We are not aware of any reliable method to definitely identify perforation of the dural sac on MR images. In some cases one may be lucky enough to see a clear nondisplaced PLL combined with a widened subarachnoid space. Several indirect signs have been reported as being suggestive of intradural extension in the lumbar spine. Choi et al. described abrupt discontinuity of PLL and hawk-beak sign on MRI [11]. Hidalgo-Ovejero et al. focused on the presence of epidural gas on CT scan [12]. In the cervical spine, Börm and Bohnstedt call attention to a “halo” of CSF isointensity around the herniated mass on sagittal T2-weighted imaging [13].

More recently, Sasaji et al. described what they called the “Y-sign” in the lumbar spine [3]. In the case of intradural extra-arachnoid disc herniation, the arachnoid was peeled from the dura by the disc herniation. One line representing the combined dura and arachnoid was divided into two lines of the dura and the arachnoid. The branching of the ventral dural line appeared as a “Y.” We did find this sign in our case; however, we feel that it requires a measure of luck in acquiring just the right sagittal cut to see the sign.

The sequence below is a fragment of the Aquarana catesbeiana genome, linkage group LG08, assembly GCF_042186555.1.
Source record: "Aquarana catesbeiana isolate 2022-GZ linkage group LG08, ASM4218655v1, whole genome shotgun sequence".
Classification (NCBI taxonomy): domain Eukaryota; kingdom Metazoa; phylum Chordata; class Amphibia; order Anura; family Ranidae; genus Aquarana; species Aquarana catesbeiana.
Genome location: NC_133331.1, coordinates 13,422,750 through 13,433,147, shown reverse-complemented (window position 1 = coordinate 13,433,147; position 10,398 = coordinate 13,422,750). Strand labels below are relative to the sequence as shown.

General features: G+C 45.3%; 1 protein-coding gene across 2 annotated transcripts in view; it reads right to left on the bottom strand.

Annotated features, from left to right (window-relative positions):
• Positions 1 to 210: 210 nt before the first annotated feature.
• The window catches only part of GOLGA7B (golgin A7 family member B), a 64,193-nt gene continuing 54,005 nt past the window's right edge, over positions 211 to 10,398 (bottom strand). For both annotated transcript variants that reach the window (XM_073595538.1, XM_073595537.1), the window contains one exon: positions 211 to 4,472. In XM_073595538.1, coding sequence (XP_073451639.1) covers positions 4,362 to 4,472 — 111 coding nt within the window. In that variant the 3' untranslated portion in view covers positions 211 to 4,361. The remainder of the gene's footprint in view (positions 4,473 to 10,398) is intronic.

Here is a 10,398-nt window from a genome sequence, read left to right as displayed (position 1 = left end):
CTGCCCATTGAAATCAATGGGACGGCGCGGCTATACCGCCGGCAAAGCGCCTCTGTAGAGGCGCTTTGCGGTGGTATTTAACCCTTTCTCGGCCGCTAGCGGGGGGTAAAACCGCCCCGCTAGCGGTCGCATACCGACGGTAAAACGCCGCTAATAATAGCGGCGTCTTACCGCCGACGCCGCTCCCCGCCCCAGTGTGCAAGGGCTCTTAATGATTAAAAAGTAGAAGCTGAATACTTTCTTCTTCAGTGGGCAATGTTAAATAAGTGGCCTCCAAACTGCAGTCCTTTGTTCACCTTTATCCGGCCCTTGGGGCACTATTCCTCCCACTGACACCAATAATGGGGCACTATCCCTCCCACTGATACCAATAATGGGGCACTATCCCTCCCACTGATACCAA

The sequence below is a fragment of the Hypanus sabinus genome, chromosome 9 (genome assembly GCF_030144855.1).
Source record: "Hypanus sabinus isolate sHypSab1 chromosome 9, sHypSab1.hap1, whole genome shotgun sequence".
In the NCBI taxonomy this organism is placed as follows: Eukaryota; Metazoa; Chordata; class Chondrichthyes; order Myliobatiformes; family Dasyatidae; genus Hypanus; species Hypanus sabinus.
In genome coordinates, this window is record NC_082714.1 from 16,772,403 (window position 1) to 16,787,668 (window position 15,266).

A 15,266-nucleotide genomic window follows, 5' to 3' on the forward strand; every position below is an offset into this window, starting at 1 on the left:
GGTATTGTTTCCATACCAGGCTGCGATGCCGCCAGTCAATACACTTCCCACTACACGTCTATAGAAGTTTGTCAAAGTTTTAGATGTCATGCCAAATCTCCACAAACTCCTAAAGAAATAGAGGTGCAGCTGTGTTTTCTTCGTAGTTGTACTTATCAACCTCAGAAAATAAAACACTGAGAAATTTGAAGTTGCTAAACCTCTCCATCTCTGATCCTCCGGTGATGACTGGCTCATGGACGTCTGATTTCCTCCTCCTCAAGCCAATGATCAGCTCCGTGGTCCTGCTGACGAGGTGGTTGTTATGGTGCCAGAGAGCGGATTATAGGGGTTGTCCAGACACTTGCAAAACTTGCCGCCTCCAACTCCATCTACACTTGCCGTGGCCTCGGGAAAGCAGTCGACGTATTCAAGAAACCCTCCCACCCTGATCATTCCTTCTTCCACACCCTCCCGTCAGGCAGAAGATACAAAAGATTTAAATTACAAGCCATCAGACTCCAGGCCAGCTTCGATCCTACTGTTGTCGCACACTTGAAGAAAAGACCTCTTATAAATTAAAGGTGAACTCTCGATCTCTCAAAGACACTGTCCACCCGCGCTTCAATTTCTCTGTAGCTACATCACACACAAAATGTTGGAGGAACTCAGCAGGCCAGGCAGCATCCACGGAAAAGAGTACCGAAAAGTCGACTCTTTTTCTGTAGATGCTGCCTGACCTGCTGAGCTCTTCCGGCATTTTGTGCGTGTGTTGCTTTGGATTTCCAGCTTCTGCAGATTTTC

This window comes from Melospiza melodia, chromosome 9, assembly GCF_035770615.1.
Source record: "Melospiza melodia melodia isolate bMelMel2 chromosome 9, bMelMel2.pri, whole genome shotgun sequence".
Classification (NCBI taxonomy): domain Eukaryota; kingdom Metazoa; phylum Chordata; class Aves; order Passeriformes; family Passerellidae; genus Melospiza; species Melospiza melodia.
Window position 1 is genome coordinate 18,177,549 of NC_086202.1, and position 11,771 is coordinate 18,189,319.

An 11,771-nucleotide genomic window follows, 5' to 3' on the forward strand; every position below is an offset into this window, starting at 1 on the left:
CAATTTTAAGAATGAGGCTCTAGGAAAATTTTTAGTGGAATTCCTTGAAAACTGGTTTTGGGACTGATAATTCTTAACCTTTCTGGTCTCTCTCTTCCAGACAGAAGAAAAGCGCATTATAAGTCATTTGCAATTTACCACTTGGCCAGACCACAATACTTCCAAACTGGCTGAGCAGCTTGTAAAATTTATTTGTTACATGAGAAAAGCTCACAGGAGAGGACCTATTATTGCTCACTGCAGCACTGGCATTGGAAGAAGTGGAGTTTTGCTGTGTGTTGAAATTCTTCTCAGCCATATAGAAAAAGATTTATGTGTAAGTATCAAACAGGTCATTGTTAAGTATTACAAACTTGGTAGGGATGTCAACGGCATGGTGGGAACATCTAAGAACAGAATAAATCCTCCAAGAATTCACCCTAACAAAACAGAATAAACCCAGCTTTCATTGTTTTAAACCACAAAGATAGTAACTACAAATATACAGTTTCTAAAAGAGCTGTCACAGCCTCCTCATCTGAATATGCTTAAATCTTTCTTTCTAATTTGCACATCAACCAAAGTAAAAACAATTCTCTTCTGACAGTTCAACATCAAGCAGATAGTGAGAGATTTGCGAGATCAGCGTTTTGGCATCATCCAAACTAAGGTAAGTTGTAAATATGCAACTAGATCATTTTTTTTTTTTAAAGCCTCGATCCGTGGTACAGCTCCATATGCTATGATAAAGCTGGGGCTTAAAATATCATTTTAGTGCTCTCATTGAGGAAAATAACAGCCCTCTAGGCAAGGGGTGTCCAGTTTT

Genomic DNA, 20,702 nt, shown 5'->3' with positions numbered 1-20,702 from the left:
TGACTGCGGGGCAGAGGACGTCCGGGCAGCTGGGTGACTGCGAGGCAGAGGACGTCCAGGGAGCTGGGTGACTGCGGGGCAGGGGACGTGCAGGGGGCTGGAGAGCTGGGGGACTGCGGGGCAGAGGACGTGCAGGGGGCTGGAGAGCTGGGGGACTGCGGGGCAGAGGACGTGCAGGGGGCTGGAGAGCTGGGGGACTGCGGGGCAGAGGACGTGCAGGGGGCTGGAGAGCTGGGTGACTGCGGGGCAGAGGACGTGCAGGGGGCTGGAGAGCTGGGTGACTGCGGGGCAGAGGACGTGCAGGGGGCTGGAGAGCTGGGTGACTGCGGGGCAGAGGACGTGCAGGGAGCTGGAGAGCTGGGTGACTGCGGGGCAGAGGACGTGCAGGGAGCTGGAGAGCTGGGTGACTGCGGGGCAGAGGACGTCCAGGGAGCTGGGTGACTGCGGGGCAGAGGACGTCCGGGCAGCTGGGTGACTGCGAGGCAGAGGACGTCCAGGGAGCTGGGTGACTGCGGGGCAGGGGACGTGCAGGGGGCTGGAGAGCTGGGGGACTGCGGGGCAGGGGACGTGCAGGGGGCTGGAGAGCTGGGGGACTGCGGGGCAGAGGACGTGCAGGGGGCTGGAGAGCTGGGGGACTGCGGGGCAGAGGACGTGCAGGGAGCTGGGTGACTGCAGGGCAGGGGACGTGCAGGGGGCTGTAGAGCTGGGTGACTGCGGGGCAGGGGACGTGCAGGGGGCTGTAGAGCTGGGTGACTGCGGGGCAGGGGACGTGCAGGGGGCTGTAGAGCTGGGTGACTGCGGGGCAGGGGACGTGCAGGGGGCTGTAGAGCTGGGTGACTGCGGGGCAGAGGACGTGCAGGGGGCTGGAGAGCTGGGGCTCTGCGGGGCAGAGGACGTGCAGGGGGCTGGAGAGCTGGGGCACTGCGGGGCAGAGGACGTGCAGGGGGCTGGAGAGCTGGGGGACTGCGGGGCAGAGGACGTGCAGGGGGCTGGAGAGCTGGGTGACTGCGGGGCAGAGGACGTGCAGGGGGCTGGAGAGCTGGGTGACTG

The above mentioned signs are suggestive but not definitely predictive. We have experience with patients that had such signs on imaging, but during surgery the fragments were the usual retroligamentous epidural type. At present we feel that the diagnosis of intradural HIVD can only be confirmed by surgical exploration.

Pan et al. stated that preoperative CT scan of cervical spine is undoubtedly important and necessary in the treatment of the cervical disease, especially in exclusion of presence of OPLL, and that it was a pity that CT scan was not taken at that time in the two cases described in his article [7]. The authors agree with this. In our case the dural defect was at the location of the OPLL.

We agree with most previous authors on this subject that an anterior discectomy is the treatment of choice, as it directly addresses the problem. Whether a corpectomy is needed depends on the size and location of the extruded disc fragment. In our case the presence of OPLL and myelomalacia further prompted us to start with a laminoplasty in order to gain extra space for the cord during the anterior discectomy and fusion.

Conflict of Interests

The authors declare that there is no conflict of interests regarding the publication of this paper.